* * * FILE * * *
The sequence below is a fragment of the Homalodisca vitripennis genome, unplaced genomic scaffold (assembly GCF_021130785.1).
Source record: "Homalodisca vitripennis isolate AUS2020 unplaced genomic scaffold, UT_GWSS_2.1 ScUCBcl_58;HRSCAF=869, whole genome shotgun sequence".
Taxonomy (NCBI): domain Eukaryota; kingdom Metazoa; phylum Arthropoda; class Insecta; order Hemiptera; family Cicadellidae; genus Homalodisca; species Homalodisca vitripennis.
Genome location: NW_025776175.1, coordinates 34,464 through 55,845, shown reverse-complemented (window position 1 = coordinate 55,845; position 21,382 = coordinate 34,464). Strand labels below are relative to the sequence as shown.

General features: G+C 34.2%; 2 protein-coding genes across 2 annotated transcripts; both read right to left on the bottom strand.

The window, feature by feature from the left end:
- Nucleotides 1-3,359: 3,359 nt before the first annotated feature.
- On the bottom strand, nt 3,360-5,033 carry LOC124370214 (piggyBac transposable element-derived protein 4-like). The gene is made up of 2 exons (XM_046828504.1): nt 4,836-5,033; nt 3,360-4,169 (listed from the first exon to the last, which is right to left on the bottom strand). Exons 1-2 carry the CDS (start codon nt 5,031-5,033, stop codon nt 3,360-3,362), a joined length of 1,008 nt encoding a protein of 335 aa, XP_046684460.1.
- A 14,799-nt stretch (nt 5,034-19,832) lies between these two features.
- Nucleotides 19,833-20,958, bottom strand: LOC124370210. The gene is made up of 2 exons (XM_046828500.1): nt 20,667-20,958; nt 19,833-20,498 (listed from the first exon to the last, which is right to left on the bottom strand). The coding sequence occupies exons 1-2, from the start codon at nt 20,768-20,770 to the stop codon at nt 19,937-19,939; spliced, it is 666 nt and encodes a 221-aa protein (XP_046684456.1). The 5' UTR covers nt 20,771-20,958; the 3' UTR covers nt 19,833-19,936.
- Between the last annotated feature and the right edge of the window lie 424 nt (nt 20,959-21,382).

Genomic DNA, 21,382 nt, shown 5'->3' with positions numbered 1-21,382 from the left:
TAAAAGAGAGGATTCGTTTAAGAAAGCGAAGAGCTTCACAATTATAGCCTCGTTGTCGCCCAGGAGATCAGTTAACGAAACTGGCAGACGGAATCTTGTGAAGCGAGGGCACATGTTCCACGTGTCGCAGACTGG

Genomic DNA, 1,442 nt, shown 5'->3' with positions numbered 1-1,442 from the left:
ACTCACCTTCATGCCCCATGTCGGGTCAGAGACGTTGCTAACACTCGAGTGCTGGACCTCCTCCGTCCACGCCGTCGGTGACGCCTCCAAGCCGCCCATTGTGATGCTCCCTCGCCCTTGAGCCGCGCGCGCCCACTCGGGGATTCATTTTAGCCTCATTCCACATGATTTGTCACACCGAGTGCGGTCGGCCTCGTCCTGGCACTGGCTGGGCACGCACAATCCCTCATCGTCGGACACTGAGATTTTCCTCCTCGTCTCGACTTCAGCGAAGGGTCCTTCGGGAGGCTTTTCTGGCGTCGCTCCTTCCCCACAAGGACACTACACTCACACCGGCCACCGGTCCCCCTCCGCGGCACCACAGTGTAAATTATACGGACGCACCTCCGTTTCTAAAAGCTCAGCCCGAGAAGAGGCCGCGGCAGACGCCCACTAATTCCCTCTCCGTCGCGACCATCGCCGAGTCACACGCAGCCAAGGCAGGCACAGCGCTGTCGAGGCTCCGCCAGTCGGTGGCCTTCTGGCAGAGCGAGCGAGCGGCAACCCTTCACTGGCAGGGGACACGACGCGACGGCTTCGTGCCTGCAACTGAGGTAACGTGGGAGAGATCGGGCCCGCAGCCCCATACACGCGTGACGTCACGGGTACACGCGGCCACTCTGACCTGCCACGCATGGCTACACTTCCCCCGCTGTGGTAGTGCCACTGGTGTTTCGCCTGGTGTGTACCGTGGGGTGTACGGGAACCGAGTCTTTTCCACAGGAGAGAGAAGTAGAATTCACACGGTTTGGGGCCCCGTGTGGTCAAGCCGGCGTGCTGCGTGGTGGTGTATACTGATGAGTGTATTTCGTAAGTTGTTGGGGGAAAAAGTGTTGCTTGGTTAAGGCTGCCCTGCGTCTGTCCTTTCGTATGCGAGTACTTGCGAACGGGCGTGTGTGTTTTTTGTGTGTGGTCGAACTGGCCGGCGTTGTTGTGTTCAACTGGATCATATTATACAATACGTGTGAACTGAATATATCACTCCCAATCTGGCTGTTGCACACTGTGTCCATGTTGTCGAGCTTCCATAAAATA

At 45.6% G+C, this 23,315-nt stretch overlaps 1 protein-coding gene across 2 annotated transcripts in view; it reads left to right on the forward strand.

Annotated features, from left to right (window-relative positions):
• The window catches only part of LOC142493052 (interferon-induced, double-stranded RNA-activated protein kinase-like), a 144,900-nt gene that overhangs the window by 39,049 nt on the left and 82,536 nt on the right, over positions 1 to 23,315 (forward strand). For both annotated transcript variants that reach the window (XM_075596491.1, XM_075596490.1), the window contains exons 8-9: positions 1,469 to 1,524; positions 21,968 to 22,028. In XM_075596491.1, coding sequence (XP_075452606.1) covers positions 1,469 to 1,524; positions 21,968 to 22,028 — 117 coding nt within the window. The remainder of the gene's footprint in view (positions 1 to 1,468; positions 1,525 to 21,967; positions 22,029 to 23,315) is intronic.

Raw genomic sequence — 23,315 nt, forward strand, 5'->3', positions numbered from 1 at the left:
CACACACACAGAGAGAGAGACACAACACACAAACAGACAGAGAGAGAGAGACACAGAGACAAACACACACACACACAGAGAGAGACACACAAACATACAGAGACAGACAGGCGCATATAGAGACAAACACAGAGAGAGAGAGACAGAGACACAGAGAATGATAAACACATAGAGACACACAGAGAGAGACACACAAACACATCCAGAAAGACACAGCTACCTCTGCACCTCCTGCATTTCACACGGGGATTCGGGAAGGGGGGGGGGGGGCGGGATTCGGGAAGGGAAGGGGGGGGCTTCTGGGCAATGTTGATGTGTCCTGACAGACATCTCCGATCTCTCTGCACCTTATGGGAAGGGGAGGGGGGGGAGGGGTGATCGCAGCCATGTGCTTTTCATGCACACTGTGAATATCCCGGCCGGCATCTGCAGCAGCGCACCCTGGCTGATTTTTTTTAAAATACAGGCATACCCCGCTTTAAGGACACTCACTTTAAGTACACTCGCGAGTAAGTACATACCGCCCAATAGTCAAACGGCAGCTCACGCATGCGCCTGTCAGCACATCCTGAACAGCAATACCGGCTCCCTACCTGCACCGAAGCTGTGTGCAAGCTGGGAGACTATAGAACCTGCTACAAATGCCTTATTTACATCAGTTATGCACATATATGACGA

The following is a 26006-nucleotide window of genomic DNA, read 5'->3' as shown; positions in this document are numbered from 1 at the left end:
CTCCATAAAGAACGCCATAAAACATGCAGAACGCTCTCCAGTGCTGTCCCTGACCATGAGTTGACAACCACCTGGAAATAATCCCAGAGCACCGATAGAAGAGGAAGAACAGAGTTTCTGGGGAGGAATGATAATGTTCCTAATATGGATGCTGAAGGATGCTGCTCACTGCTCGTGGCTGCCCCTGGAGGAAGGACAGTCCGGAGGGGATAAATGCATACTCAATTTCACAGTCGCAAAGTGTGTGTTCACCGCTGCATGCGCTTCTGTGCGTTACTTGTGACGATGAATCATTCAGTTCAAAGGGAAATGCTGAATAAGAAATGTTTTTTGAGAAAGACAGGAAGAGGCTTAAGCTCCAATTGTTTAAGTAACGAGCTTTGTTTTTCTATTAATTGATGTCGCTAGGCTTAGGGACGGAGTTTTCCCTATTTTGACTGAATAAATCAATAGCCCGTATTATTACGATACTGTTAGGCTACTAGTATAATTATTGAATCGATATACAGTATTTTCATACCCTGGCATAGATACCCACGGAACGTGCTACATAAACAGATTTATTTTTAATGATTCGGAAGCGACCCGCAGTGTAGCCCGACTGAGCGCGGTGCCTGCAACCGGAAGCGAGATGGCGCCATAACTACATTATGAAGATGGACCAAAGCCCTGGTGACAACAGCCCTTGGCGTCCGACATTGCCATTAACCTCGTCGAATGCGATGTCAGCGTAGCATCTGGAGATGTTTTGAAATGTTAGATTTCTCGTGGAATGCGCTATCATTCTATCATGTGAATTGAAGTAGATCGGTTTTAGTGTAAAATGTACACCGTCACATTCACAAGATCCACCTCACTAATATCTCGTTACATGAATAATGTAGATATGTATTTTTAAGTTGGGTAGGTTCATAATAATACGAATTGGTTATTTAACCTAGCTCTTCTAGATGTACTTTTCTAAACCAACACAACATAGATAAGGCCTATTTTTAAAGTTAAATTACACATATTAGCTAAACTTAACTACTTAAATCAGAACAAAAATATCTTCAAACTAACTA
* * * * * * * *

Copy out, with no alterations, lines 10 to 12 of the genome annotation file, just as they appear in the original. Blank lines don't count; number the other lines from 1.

- Nucleotides 19,833-20,958, bottom strand: LOC124370210. The gene is made up of 2 exons (XM_046828500.1): nt 20,667-20,958; nt 19,833-20,498 (listed from the first exon to the last, which is right to left on the bottom strand). The coding sequence occupies exons 1-2, from the start codon at nt 20,768-20,770 to the stop codon at nt 19,937-19,939; spliced, it is 666 nt and encodes a 221-aa protein (XP_046684456.1). The 5' UTR covers nt 20,771-20,958; the 3' UTR covers nt 19,833-19,936.
- Between the last annotated feature and the right edge of the window lie 424 nt (nt 20,959-21,382).

Genomic DNA, 21,382 nt, shown 5'->3' with positions numbered 1-21,382 from the left: